Madison Township trustee Gary McDonald and residents of Blacklick Estates are continuing to press for the formation of a police reserve program.

Madison Township trustee Gary McDonald and residents of Blacklick Estates are continuing to press for the formation of a police reserve program.

Several residents spoke in favor of the program during the Feb. 20 trustees' meeting and delivered a petition of support containing about 210 signatures.

Trustees agreed unanimously in December to approve a temporary budget for 2013, with the stipulation that a decision about implementing a new police reserve program be delayed until the township receives actual revenue numbers from the county.

However, McDonald and his supporters continue to argue that the timeline for reviewing and implementing a reserve program should be moved up.

Police Chief Greg Ryan said he has been in talks with his captain and sergeants about what such a program might look like and associated expenses, but can't make any decisions until he knows what the revenue numbers will be.

"I've enlisted the help of my sergeants and captain and at some point soon will get info from our administrator about the money coming in so we can see what we can do," Ryan said.

"I've done this a long time and I know that I have to meet a budget. It is against the law for me to go in the red."

Ryan also explained that it might be more beneficial to hire an additional full-time officer instead, because he wouldn't have authority to mandate scheduling over the volunteers in a police reserve program.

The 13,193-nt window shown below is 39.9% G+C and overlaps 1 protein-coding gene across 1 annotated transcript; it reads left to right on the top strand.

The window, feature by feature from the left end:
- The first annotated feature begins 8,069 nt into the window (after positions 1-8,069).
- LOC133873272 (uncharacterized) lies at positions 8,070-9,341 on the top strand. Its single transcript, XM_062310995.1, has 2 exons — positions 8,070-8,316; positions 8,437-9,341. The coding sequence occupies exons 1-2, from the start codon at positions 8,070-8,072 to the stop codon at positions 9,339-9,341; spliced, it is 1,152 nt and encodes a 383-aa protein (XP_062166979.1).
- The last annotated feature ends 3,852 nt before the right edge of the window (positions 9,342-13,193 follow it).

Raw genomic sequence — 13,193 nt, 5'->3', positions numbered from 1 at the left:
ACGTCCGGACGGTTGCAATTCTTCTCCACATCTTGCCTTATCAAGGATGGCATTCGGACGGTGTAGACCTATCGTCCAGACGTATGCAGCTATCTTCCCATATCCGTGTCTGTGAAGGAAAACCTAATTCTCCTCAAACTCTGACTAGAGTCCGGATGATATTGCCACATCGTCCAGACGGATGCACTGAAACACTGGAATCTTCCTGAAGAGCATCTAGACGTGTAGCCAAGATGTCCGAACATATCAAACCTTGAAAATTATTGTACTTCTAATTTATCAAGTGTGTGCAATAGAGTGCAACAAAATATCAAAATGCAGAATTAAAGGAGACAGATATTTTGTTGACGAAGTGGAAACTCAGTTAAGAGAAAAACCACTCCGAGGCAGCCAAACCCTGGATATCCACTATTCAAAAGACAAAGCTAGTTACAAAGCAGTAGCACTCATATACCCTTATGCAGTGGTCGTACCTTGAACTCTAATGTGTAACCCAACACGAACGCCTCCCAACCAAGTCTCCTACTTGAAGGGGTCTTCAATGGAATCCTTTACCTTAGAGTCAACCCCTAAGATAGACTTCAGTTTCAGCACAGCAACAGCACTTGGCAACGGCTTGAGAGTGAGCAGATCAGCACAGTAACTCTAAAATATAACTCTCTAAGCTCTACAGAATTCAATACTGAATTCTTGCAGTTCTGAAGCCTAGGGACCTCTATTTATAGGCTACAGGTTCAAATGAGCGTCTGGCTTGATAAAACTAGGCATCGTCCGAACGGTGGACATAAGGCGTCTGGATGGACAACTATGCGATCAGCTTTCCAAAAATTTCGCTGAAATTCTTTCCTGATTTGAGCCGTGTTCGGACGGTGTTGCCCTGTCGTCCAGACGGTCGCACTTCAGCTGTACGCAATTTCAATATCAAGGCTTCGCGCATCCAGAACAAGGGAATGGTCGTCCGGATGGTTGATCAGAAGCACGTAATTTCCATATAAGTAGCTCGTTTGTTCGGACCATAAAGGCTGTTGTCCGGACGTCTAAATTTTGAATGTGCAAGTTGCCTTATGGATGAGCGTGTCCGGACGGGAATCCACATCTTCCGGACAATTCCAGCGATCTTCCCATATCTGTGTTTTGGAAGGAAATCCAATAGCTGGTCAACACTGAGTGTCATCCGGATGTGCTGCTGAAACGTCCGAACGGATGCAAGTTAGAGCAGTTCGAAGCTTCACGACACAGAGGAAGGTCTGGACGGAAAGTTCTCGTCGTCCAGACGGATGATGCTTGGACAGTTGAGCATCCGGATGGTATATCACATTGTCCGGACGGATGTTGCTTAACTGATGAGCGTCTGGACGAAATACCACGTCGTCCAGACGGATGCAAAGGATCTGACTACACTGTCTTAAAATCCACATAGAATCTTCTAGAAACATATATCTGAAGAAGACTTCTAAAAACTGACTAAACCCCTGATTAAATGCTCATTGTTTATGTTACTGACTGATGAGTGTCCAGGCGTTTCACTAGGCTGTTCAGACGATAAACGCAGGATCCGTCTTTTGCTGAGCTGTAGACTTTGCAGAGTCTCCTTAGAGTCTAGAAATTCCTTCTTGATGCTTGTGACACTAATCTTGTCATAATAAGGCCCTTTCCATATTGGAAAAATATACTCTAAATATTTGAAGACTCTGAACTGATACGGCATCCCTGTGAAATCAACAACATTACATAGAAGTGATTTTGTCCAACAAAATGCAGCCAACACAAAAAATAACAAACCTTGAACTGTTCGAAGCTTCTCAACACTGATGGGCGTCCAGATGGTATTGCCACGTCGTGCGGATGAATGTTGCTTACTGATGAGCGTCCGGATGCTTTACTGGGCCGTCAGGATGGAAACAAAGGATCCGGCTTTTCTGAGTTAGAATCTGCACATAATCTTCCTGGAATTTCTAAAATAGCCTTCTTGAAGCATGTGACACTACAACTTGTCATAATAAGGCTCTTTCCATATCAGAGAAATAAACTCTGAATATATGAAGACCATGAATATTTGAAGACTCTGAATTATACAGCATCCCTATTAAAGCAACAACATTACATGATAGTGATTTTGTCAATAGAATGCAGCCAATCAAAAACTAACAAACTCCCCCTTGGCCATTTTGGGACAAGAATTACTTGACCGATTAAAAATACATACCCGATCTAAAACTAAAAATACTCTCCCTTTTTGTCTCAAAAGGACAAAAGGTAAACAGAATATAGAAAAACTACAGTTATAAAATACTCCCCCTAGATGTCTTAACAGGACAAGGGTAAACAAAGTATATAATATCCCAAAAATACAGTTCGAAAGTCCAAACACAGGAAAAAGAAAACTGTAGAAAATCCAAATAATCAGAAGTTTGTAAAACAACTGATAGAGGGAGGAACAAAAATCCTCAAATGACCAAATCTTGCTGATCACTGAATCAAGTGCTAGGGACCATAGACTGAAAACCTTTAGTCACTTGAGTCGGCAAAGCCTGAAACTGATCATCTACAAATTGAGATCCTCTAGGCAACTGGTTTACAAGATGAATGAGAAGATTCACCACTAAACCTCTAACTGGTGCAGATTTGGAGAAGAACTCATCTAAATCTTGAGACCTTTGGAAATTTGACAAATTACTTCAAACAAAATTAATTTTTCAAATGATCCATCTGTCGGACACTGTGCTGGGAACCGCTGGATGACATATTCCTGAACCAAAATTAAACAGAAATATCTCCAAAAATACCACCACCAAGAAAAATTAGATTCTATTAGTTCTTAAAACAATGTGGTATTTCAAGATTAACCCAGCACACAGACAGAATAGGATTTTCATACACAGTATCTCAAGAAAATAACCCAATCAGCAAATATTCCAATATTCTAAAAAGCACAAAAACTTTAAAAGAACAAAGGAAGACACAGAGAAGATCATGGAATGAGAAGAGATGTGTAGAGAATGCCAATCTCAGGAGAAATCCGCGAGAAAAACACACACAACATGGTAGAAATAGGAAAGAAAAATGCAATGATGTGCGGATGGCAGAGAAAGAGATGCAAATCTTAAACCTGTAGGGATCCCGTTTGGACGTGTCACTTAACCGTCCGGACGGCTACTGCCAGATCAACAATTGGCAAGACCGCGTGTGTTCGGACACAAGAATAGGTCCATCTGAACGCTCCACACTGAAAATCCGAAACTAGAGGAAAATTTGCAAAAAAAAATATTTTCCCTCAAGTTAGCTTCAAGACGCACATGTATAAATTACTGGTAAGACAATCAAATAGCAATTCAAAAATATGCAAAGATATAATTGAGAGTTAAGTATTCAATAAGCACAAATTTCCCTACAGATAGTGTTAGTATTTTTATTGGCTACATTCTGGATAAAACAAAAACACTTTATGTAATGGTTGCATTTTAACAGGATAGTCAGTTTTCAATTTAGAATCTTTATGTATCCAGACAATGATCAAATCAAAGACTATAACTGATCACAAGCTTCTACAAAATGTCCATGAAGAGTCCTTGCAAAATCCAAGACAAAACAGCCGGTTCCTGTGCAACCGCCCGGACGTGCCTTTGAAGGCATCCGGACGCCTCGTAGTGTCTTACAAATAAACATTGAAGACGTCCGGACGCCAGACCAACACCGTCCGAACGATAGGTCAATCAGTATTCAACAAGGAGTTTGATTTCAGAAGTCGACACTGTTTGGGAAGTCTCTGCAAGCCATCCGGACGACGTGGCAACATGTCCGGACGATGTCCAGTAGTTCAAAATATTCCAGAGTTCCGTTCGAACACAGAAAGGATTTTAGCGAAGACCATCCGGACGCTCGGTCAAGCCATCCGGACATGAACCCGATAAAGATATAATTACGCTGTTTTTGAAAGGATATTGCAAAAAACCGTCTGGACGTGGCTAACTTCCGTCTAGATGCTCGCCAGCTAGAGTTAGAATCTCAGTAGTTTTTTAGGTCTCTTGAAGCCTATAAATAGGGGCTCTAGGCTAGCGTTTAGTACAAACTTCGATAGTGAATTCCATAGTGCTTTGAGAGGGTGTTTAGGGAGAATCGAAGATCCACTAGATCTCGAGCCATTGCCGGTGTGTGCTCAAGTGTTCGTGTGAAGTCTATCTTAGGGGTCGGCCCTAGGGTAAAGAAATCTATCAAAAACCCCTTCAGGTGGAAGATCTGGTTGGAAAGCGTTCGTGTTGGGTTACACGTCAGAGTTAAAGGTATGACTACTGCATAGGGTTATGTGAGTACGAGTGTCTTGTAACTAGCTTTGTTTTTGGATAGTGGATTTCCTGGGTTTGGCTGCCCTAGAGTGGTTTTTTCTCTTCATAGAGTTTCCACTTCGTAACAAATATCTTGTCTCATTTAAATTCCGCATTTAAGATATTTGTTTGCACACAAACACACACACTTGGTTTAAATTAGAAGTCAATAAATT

Trustee Ed Dildine agreed with Ryan, explaining that the program isn't free, as some residents have suggested. He pointed out that there is a cost for training, uniforms and other equipment as well as administration of the program.

"Do you have the impression that the board won't bring this back up? Because we will when we get the final budget," Dildine said.

"This might be a very good program, but I don't know what the cost of this is, and I don't think (trustee Victor Paini or McDonald) do, either. We're going to get the numbers and go from there."

McDonald argued that his vote in favor of a temporary budget was not an approval of the stipulation that the reserve officer program decision wait until March.

"Just because I approved the budget does not mean I approved their stipulation to wait until the March amended tax certificate," McDonald said. "If Chief Ryan wants to hire another full-time officer and can't afford reserves, how is this possible under the current budget proposal? The drug fund is available for use towards a reserve program, however."

According to McDonald, a drug trust fund of about $30,000 is available for things such as the police reserve program, but not for officer salaries or benefits, and he would like it used for this program.

Residents Daniel and Pat Caldwell said thought felt the terms of the 2010 levy -- for more officers and new equipment -- were not being honored.

Trustee Victor Paini disagreed.

"Part of the intent of the 2010 levy was to buy new equipment, and that's what we've done, replacing some of the cruisers and equipment that was at the end of its usefulness," Paini responded. "At the end of 2009, we had 13 full-time police officers and at the end of last year, we had 17.

"It's not that we don't want to do the reserve program but we need to see what the budget will allow for," he said. "There's a lot that goes into a program like this so we don't want to make a rash decision."